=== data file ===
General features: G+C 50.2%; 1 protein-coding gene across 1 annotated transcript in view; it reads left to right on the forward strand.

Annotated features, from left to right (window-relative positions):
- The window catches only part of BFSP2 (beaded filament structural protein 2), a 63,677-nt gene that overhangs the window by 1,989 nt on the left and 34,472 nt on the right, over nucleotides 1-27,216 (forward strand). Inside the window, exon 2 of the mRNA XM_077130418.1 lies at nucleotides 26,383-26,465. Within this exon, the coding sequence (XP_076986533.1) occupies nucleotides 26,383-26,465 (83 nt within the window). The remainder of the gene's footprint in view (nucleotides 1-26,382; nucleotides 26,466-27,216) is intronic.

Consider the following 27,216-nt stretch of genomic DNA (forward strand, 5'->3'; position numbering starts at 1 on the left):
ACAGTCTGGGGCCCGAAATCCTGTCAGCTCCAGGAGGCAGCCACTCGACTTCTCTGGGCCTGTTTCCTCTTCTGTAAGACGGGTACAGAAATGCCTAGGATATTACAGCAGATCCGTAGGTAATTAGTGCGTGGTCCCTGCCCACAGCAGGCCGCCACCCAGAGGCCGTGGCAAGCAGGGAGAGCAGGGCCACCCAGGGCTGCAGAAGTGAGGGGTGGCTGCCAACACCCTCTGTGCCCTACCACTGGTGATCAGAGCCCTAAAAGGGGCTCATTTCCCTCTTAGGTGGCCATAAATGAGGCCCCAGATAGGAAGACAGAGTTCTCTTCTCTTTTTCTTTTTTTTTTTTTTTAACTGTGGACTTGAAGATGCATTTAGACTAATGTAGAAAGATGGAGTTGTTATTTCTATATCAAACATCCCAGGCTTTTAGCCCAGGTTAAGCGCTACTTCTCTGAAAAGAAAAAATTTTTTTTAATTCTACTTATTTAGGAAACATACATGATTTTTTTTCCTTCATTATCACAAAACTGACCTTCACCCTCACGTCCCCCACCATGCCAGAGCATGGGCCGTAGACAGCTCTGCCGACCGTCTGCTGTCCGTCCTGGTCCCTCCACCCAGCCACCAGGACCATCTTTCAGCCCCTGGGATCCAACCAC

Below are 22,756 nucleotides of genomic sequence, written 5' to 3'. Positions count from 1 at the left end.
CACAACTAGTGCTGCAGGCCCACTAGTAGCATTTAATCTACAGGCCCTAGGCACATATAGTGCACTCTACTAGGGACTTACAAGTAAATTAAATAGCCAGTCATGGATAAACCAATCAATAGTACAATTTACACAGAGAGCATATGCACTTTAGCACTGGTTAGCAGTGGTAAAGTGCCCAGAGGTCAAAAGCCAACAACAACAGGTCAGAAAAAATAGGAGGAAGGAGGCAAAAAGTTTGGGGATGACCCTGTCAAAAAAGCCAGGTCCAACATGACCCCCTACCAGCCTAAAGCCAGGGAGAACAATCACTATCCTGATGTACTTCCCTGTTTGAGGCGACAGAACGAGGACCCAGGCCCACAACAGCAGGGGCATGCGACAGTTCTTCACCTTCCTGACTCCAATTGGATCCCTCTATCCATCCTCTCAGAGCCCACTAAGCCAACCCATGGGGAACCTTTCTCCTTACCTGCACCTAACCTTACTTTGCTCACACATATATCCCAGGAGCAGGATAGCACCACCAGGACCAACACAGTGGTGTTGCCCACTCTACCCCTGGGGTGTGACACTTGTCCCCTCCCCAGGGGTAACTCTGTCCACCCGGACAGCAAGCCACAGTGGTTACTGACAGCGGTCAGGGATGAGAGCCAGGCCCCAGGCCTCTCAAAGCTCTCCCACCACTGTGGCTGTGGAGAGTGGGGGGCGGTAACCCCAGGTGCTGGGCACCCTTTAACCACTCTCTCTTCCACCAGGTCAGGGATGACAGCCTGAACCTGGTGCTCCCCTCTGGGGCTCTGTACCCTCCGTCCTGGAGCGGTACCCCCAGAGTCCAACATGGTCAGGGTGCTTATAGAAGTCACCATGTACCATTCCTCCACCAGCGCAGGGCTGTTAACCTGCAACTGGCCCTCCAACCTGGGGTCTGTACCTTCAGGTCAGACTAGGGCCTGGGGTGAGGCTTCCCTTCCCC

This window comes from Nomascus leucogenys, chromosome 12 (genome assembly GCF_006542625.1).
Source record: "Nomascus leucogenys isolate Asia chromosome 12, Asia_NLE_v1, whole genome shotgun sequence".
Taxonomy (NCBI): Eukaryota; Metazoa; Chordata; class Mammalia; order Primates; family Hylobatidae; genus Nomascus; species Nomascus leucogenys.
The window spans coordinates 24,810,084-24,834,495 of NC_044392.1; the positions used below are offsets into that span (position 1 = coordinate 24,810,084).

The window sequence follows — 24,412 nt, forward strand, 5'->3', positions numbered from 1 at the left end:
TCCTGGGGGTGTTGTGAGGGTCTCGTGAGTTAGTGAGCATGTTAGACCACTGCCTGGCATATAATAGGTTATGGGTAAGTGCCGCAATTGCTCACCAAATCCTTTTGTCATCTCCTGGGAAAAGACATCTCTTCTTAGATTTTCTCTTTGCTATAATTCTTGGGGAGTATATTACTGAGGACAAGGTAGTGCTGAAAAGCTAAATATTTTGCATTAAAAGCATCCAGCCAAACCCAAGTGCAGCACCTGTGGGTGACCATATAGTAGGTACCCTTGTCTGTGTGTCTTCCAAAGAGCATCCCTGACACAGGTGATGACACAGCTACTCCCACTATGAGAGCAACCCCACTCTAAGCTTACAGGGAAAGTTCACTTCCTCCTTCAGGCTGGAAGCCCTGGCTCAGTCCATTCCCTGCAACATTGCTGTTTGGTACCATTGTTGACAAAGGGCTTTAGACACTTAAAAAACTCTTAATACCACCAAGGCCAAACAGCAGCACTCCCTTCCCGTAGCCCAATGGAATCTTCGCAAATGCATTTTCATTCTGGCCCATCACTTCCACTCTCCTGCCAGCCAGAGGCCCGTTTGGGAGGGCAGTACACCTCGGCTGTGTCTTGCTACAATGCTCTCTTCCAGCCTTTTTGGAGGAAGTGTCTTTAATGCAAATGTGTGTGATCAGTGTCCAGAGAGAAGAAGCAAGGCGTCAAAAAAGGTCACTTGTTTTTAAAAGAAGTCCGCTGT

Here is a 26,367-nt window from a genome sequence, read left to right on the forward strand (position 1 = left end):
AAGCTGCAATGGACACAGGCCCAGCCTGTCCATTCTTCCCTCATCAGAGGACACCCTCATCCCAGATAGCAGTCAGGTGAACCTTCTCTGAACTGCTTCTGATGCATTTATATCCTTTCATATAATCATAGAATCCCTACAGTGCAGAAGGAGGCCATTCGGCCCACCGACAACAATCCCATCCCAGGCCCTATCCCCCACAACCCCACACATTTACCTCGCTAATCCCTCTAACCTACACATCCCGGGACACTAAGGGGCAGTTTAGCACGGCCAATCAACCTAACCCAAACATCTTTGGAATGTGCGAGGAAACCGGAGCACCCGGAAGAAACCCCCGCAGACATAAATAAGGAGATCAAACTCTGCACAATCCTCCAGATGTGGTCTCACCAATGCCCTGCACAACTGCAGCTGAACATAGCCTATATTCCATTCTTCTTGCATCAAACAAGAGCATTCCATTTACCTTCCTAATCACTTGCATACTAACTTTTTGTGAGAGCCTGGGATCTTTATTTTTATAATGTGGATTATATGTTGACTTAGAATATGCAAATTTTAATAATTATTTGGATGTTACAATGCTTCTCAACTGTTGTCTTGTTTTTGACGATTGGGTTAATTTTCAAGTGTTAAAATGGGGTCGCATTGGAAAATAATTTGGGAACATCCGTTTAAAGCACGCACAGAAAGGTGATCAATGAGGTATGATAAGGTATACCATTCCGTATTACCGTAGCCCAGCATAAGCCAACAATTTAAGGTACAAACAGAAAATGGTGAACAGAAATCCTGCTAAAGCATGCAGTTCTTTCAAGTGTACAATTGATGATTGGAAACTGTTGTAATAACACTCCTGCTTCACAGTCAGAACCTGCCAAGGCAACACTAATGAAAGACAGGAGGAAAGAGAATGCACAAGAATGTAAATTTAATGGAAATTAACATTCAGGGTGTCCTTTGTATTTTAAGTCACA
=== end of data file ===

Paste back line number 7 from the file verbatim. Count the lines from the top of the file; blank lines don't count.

CACAACTAGTGCTGCAGGCCCACTAGTAGCATTTAATCTACAGGCCCTAGGCACATATAGTGCACTCTACTAGGGACTTACAAGTAAATTAAATAGCCAGTCATGGATAAACCAATCAATAGTACAATTTACACAGAGAGCATATGCACTTTAGCACTGGTTAGCAGTGGTAAAGTGCCCAGAGGTCAAAAGCCAACAACAACAGGTCAGAAAAAATAGGAGGAAGGAGGCAAAAAGTTTGGGGATGACCCTGTCAAAAAAGCCAGGTCCAACATGACCCCCTACCAGCCTAAAGCCAGGGAGAACAATCACTATCCTGATGTACTTCCCTGTTTGAGGCGACAGAACGAGGACCCAGGCCCACAACAGCAGGGGCATGCGACAGTTCTTCACCTTCCTGACTCCAATTGGATCCCTCTATCCATCCTCTCAGAGCCCACTAAGCCAACCCATGGGGAACCTTTCTCCTTACCTGCACCTAACCTTACTTTGCTCACACATATATCCCAGGAGCAGGATAGCACCACCAGGACCAACACAGTGGTGTTGCCCACTCTACCCCTGGGGTGTGACACTTGTCCCCTCCCCAGGGGTAACTCTGTCCACCCGGACAGCAAGCCACAGTGGTTACTGACAGCGGTCAGGGATGAGAGCCAGGCCCCAGGCCTCTCAAAGCTCTCCCACCACTGTGGCTGTGGAGAGTGGGGGGCGGTAACCCCAGGTGCTGGGCACCCTTTAACCACTCTCTCTTCCACCAGGTCAGGGATGACAGCCTGAACCTGGTGCTCCCCTCTGGGGCTCTGTACCCTCCGTCCTGGAGCGGTACCCCCAGAGTCCAACATGGTCAGGGTGCTTATAGAAGTCACCATGTACCATTCCTCCACCAGCGCAGGGCTGTTAACCTGCAACTGGCCCTCCAACCTGGGGTCTGTACCTTCAGGTCAGACTAGGGCCTGGGGTGAGGCTTCCCTTCCCC